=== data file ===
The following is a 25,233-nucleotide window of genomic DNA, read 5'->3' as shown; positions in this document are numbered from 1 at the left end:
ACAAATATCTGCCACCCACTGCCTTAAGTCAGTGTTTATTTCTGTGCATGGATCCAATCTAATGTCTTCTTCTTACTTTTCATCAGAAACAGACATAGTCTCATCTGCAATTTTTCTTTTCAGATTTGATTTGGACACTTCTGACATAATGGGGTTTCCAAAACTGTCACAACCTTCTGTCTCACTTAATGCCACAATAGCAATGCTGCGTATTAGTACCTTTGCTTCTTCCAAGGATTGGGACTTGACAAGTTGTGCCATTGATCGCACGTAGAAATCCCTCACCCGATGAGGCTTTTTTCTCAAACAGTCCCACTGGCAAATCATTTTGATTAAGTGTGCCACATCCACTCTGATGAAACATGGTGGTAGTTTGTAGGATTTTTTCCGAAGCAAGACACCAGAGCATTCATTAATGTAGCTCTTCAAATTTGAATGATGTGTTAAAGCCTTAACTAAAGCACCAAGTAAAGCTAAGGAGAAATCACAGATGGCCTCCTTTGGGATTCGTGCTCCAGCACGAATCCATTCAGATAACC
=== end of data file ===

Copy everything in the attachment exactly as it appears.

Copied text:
The following is a 25,233-nucleotide window of genomic DNA, read 5'->3' as shown; positions in this document are numbered from 1 at the left end:
ACAAATATCTGCCACCCACTGCCTTAAGTCAGTGTTTATTTCTGTGCATGGATCCAATCTAATGTCTTCTTCTTACTTTTCATCAGAAACAGACATAGTCTCATCTGCAATTTTTCTTTTCAGATTTGATTTGGACACTTCTGACATAATGGGGTTTCCAAAACTGTCACAACCTTCTGTCTCACTTAATGCCACAATAGCAATGCTGCGTATTAGTACCTTTGCTTCTTCCAAGGATTGGGACTTGACAAGTTGTGCCATTGATCGCACGTAGAAATCCCTCACCCGATGAGGCTTTTTTCTCAAACAGTCCCACTGGCAAATCATTTTGATTAAGTGTGCCACATCCACTCTGATGAAACATGGTGGTAGTTTGTAGGATTTTTTCCGAAGCAAGACACCAGAGCATTCATTAATGTAGCTCTTCAAATTTGAATGATGTGTTAAAGCCTTAACTAAAGCACCAAGTAAAGCTAAGGAGAAATCACAGATGGCCTCCTTTGGGATTCGTGCTCCAGCACGAATCCATTCAGATAACC